Giving His Time, Talent and Self: VVA’s Lloyd Gray Taylor


“He’s a teacher, you know?” That was how Lloyd Gray Taylor’s wife, Linda, answered when I called to speak to him. I should’ve known better than to call before 3 p.m. on a school day.

Taylor, a Vietnam veteran and special education teacher at Thomas Dale High School, is a volunteer working with incarcerated veterans in penitentiaries in Virginia. He came to our attention because of a letter from a member of Chapter 682 at the Powhatan Correctional Facility.

“Everyone wants to be labeled a hero, ” VVA’s Michael Missett wrote, “but very few are willing to be a servant. The servant gives of his time, money, talent, and self. Mr. Taylor gives all of these things, and much more, enriching the lives of many imprisoned men, troubled teenagers, and families.”

Taylor, however, describes his efforts as a volunteer in a much more humble way.

When Taylor returned to his hometown several years after the war, he started teaching and began attending the same church as his parents. Another member of the congregation, Chaplain Robert Floyd, had served with Taylor in Vietnam and even went on R&R with him. Floyd and Taylor reunited and began getting together regularly for family dinners. One night, the Chaplain informed Taylor that he had received a contract with the VA to counsel Vietnam veterans and their wives dealing with PTSD. Taylor had been suffering with PTSD since returning from the war, and it was wreaking havoc on his marriage. He started attending Floyd’s counseling services with his wife and several other veteran couples.

“Every night, ” Taylor said, “the Chaplain would walk us out to our car, and he would put his hand on my shoulder. ‘Gray, ’ he would say, ‘there is a group of inmates at Powhatan prison who are trying to start a veterans group. I think you would benefit by going down there, and so would the men.’ ”

But Taylor resisted his call to serve, at least at first. “I finally gave in, just to get the Chaplain off my back, ” Taylor said, laughing heartily. “That was twenty years ago.”

Taylor, along with Chaplain Floyd, who died in 2013, worked with twenty-five to thirty incarcerated veterans at the maximum-security prison in Powhatan. Taylor and Floyd spearheaded projects with the incarcerated veterans, such as sending letters of encouragement to troops in Iraq and Afghanistan, fundraising for various charities, and helping veterans earn their degrees.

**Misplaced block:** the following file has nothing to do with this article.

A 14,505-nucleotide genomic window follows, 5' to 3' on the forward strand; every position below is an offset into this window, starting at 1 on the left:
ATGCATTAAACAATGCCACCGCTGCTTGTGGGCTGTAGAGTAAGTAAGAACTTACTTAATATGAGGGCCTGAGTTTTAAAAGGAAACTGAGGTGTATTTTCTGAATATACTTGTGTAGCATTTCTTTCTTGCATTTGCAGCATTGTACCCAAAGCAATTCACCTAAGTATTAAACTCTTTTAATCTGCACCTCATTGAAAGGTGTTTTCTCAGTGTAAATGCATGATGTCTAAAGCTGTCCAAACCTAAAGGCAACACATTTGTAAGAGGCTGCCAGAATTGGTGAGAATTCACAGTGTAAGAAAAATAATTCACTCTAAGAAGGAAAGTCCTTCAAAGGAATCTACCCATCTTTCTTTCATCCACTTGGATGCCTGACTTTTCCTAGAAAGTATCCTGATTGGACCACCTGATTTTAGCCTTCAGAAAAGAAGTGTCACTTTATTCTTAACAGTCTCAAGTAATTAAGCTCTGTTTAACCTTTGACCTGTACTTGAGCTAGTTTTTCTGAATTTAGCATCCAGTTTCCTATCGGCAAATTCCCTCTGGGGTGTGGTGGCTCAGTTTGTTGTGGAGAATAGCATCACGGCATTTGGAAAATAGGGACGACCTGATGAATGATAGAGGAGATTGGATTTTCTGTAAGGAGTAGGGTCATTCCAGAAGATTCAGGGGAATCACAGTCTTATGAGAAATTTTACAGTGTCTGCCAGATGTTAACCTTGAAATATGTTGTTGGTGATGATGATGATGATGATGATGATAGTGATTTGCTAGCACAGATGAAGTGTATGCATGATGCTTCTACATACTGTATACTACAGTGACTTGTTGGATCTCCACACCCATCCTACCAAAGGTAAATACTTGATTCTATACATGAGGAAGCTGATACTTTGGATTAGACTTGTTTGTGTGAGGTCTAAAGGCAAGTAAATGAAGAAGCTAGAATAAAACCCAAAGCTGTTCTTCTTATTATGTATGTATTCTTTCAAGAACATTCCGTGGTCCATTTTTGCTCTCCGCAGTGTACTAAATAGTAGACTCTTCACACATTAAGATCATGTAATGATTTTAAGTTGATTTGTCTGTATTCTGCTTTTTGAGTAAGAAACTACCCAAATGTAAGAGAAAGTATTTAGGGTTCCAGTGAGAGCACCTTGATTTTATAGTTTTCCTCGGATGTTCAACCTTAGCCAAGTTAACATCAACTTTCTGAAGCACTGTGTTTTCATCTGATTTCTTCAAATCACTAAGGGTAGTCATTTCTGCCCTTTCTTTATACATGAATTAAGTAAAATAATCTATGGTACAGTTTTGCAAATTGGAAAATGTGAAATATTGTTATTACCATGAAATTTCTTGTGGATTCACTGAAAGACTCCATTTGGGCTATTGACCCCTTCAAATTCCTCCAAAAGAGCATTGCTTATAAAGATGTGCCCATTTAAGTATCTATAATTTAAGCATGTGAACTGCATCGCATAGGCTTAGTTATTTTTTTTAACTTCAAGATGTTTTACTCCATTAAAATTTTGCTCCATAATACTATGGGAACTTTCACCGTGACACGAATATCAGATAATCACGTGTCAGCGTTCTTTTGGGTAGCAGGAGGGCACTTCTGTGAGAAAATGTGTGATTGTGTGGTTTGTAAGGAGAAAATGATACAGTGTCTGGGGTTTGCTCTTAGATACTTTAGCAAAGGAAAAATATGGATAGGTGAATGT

“I would get them benefits information and the state council meeting minutes. After you get to know a man, they might ask me to write them a letter of recommendation. I was just their friend, ” Taylor said. He insisted that he used the group more than they used him.

“I used to drive home in the evenings after volunteering, wondering what I could do to help keep troubled youth from ending up there, ” Taylor said. He found troubled high-school students and took them to the prison to talk with the incarcerated vets about their life choices. Besides providing a powerful lesson for young people about the consequences of their actions, the program also provided an opportunity for veterans to feel good about doing something meaningful, in an environment without many chances to make a positive impact on the outside world. Taylor estimates that he’s taken more than a hundred young people to speak with imprisoned vets.

One of these students, Matt, is the son of a Vietnam veteran with PTSD and substance abuse issues. One day in Taylor’s youth group, Matt mentioned how desperately he wanted a piano so that he could start to play the music he was composing. Taylor went back to the veterans group and told them about this young man.

“And you know what they did?” Taylor said. “They passed around the hat. These guys, who were only making 18-20 cents an hour, were pledging $20 or more so they could buy this kid they had never even met a piano.”

Taylor told Matt to meet him at his car one day; he drove him to a musical instrument store, explaining along the way what they were doing. Matt couldn’t speak for fifteen minutes. When they pulled up in front of the store, Matt asked Taylor: “Why are these guys doing this for me? They don’t even know me.”

Taylor told him, “It’s like a triangle. They love me, and they know I love you, and so they want to help you. And one day you can go over there and play your music for them.”

Matt did go back and play for the veterans who had helped him. Two years later he received a music scholarship to go to college. He is about to graduate from Liberty University with a degree in divinity.

The VVA chapter at Powhatan Correctional has since disbanded, but Taylor continues to volunteer with a larger group of veterans at Deerfield Correctional Center in Capron, Va. He is trying to transfer the Chapter 682 name to his new group. Taylor also is working with the prison wardens there to allow troubled youth to visit this incarcerated chapter.

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